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I think Biden is an existential threat to the country and in my 34+ years I have never been more embarrassed to be an American than I am with him as president. Even though the vast majority of my adult I have been a registered Democrat (presently independent).

That said however, I think spending is a good thing. Had Trump won the deficit would look similar and so would inflation. He’d probably just spend money on stimulus/infrastructure that people want.

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12 hours ago, PoliticalPundit said:

inflation numbers today were awful, Biden looking more like Jimmy Carter by the day. 

 

They say it will over in months.. I have STRONG doubts about that. It's going to be March and still this will be an issue.. We'll see. 

I think if the GOP does do well in the midterms it will be because of inflation. 

Carter wasn't the cause of inflation, however. He just was unable to reign in existing inflation. The inflation issue started with Nixon, carried on with Ford, and existed in the beginning of Reagan's term. You can't just pin it on Carter, although he does deserve some blame for not finding a solution to bring it down during his term. 

I also agree with @populist86 in his suggestion that Trump would be having the same inflation woes if he had won. That's true. The inflation is systematic of things that occurred prior to Biden taking office. If Biden loses in 2024 because of inflation, historians will connect Trump-Biden-(whoever the 2024 winner is) much in the same way as historians connect Nixon-Ford-Carter to the 1970s inflation. That said, the current inflation is nowhere as near as bad as the 1970s inflation. It would be like comparing the COVID Recession to the Great Depression or something. It certainly isn't good, but it also isn't spiraling out of control. 

My own thoughts on Biden, to respond to @populist86's thoughts, are much different. He seems obviously far embarrassing than Trump, partially because Biden isn't drawing attention to himself and neither is he slinging insults daily or boasting daily. He's at least presidential. Policy-wise and executive-wise, he's operating just about the way I expected or expect any establishment president to operate. As someone that prefers Sanders or Warren, he's obviously disappointing and will disappoint me, but I can at least breathe a sigh of relief that he isn't going to dismantle things that a GOP president will or has dismantled, repealed, revoked, deactivated, etc. I think Biden is a C+ president, which is what I expected him to be. Trump was a D- or F president, and the leading historians agree. Biden is flawed. He might become a below average president, even (although I think he'll be average), but he won't be a poor or failed president like Trump was.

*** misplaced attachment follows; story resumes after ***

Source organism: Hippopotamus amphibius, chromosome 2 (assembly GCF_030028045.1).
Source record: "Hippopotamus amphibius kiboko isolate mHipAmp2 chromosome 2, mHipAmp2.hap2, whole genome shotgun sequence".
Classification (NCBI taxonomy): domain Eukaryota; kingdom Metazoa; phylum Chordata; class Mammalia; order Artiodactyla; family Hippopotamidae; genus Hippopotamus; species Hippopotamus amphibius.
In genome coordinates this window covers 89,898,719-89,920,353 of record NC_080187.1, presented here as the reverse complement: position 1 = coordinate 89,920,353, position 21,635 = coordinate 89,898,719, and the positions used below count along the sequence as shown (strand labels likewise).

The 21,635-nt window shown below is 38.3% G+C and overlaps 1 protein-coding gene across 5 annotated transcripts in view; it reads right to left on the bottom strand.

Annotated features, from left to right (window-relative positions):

Everything is so much calmer with Biden in office. It's so nice. It's like being on vacation. Gentle breeze. Quiet. Everything seems so much more refreshing. Enjoy it.   

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4 hours ago, vcczar said:

Everything is so much calmer with Biden in office. It's so nice. It's like being on vacation. Gentle breeze. Quiet. Everything seems so much more refreshing. Enjoy it.

😆 It's true that this is a welcome change - even I, someone closer to Trump's policies than Biden's in many cases, was and am tired of the constant shit show. Even his post-election missives tend toward the ridiculous - attacking Fauci, Birx, and now his own AG. They were *his* appointees, joining many others he has attacked (such as Bolton). One or two incidences like this, fine - but a string of them suggests the problem isn't just them but also Trump.

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The 3 big problems with Trump's Presidency from my POV are

1. Confused response to Covid.

2. Inflammatory rhetoric which caused problems more than it solved them. Some of this is great - he's fighting for what he believes in. Too much and it just becomes tone-deaf and histrionic.

3. String of questionable personnel choices. 

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My guess is that Trump 'actually' won both AZ and GA. Even if the evidence continues to pile up, and it becomes clear Biden won the EC by 1 state (or even lost!), at this point I would still favour a vigorous, open primaries (and at this point favour DeSantis over Trump) for the GOP in 2024, not a coronation for Trump.